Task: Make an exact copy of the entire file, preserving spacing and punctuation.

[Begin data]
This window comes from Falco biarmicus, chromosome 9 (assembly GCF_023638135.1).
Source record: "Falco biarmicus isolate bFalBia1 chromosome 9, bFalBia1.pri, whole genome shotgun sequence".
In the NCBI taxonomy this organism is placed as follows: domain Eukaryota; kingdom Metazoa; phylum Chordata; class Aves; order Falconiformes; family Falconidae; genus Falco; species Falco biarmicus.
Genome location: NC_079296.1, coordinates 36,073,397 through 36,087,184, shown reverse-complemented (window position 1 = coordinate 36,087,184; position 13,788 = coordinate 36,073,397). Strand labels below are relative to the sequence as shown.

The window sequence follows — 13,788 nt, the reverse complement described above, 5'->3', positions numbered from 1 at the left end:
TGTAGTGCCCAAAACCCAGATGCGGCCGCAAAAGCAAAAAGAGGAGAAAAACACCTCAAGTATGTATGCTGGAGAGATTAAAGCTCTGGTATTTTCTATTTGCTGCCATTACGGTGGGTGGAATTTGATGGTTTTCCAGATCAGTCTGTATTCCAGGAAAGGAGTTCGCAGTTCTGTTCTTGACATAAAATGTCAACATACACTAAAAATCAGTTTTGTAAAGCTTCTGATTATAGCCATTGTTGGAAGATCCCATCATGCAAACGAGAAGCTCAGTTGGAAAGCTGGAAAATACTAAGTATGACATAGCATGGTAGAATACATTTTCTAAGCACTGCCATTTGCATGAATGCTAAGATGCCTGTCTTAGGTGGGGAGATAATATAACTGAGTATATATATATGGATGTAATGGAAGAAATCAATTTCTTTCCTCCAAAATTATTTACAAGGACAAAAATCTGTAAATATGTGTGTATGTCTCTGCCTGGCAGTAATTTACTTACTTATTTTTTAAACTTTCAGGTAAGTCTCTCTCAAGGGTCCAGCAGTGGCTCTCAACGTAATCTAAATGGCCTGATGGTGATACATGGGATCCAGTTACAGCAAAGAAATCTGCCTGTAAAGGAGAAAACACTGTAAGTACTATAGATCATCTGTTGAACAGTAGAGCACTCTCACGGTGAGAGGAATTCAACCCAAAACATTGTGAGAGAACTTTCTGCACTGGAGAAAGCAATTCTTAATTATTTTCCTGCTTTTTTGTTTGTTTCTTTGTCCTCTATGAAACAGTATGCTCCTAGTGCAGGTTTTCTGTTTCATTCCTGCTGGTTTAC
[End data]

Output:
This window comes from Falco biarmicus, chromosome 9 (assembly GCF_023638135.1).
Source record: "Falco biarmicus isolate bFalBia1 chromosome 9, bFalBia1.pri, whole genome shotgun sequence".
In the NCBI taxonomy this organism is placed as follows: domain Eukaryota; kingdom Metazoa; phylum Chordata; class Aves; order Falconiformes; family Falconidae; genus Falco; species Falco biarmicus.
Genome location: NC_079296.1, coordinates 36,073,397 through 36,087,184, shown reverse-complemented (window position 1 = coordinate 36,087,184; position 13,788 = coordinate 36,073,397). Strand labels below are relative to the sequence as shown.

The window sequence follows — 13,788 nt, the reverse complement described above, 5'->3', positions numbered from 1 at the left end:
TGTAGTGCCCAAAACCCAGATGCGGCCGCAAAAGCAAAAAGAGGAGAAAAACACCTCAAGTATGTATGCTGGAGAGATTAAAGCTCTGGTATTTTCTATTTGCTGCCATTACGGTGGGTGGAATTTGATGGTTTTCCAGATCAGTCTGTATTCCAGGAAAGGAGTTCGCAGTTCTGTTCTTGACATAAAATGTCAACATACACTAAAAATCAGTTTTGTAAAGCTTCTGATTATAGCCATTGTTGGAAGATCCCATCATGCAAACGAGAAGCTCAGTTGGAAAGCTGGAAAATACTAAGTATGACATAGCATGGTAGAATACATTTTCTAAGCACTGCCATTTGCATGAATGCTAAGATGCCTGTCTTAGGTGGGGAGATAATATAACTGAGTATATATATATGGATGTAATGGAAGAAATCAATTTCTTTCCTCCAAAATTATTTACAAGGACAAAAATCTGTAAATATGTGTGTATGTCTCTGCCTGGCAGTAATTTACTTACTTATTTTTTAAACTTTCAGGTAAGTCTCTCTCAAGGGTCCAGCAGTGGCTCTCAACGTAATCTAAATGGCCTGATGGTGATACATGGGATCCAGTTACAGCAAAGAAATCTGCCTGTAAAGGAGAAAACACTGTAAGTACTATAGATCATCTGTTGAACAGTAGAGCACTCTCACGGTGAGAGGAATTCAACCCAAAACATTGTGAGAGAACTTTCTGCACTGGAGAAAGCAATTCTTAATTATTTTCCTGCTTTTTTGTTTGTTTCTTTGTCCTCTATGAAACAGTATGCTCCTAGTGCAGGTTTTCTGTTTCATTCCTGCTGGTTTAC